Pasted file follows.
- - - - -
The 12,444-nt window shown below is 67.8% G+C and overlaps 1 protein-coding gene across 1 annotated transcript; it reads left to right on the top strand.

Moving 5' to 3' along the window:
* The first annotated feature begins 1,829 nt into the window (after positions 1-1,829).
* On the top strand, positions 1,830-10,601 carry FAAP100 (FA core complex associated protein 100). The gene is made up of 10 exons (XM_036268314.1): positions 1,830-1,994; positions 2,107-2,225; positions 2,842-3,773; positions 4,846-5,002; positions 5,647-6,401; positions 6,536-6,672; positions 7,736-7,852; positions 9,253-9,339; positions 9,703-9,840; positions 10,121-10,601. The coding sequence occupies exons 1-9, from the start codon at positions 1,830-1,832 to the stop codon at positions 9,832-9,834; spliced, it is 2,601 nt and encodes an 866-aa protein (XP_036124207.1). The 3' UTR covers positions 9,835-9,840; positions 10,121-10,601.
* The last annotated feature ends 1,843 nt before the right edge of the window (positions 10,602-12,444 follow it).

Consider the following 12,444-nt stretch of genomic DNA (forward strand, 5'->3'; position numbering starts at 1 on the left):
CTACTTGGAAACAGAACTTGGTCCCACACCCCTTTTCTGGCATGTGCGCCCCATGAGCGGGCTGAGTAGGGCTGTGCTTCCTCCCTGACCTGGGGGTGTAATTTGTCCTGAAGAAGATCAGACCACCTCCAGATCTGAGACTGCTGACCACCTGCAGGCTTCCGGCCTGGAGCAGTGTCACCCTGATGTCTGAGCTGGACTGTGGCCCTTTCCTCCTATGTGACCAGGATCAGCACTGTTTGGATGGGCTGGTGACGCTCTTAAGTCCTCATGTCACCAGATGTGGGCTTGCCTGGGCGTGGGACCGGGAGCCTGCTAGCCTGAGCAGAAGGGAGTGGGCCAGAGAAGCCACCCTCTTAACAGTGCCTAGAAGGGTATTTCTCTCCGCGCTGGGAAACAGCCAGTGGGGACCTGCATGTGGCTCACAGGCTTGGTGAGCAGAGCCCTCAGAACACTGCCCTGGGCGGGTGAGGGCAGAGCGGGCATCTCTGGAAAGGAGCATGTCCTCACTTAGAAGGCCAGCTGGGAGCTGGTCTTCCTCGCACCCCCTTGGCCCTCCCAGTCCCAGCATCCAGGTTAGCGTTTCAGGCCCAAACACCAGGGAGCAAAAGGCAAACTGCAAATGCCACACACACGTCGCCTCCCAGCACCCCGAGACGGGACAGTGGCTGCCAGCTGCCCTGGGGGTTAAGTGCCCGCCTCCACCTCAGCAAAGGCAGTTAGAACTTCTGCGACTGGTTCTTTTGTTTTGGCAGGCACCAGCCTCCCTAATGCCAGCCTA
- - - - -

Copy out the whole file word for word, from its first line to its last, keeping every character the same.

The 12,444-nt window shown below is 67.8% G+C and overlaps 1 protein-coding gene across 1 annotated transcript; it reads left to right on the top strand.

Moving 5' to 3' along the window:
* The first annotated feature begins 1,829 nt into the window (after positions 1-1,829).
* On the top strand, positions 1,830-10,601 carry FAAP100 (FA core complex associated protein 100). The gene is made up of 10 exons (XM_036268314.1): positions 1,830-1,994; positions 2,107-2,225; positions 2,842-3,773; positions 4,846-5,002; positions 5,647-6,401; positions 6,536-6,672; positions 7,736-7,852; positions 9,253-9,339; positions 9,703-9,840; positions 10,121-10,601. The coding sequence occupies exons 1-9, from the start codon at positions 1,830-1,832 to the stop codon at positions 9,832-9,834; spliced, it is 2,601 nt and encodes an 866-aa protein (XP_036124207.1). The 3' UTR covers positions 9,835-9,840; positions 10,121-10,601.
* The last annotated feature ends 1,843 nt before the right edge of the window (positions 10,602-12,444 follow it).

Consider the following 12,444-nt stretch of genomic DNA (forward strand, 5'->3'; position numbering starts at 1 on the left):
CTACTTGGAAACAGAACTTGGTCCCACACCCCTTTTCTGGCATGTGCGCCCCATGAGCGGGCTGAGTAGGGCTGTGCTTCCTCCCTGACCTGGGGGTGTAATTTGTCCTGAAGAAGATCAGACCACCTCCAGATCTGAGACTGCTGACCACCTGCAGGCTTCCGGCCTGGAGCAGTGTCACCCTGATGTCTGAGCTGGACTGTGGCCCTTTCCTCCTATGTGACCAGGATCAGCACTGTTTGGATGGGCTGGTGACGCTCTTAAGTCCTCATGTCACCAGATGTGGGCTTGCCTGGGCGTGGGACCGGGAGCCTGCTAGCCTGAGCAGAAGGGAGTGGGCCAGAGAAGCCACCCTCTTAACAGTGCCTAGAAGGGTATTTCTCTCCGCGCTGGGAAACAGCCAGTGGGGACCTGCATGTGGCTCACAGGCTTGGTGAGCAGAGCCCTCAGAACACTGCCCTGGGCGGGTGAGGGCAGAGCGGGCATCTCTGGAAAGGAGCATGTCCTCACTTAGAAGGCCAGCTGGGAGCTGGTCTTCCTCGCACCCCCTTGGCCCTCCCAGTCCCAGCATCCAGGTTAGCGTTTCAGGCCCAAACACCAGGGAGCAAAAGGCAAACTGCAAATGCCACACACACGTCGCCTCCCAGCACCCCGAGACGGGACAGTGGCTGCCAGCTGCCCTGGGGGTTAAGTGCCCGCCTCCACCTCAGCAAAGGCAGTTAGAACTTCTGCGACTGGTTCTTTTGTTTTGGCAGGCACCAGCCTCCCTAATGCCAGCCTA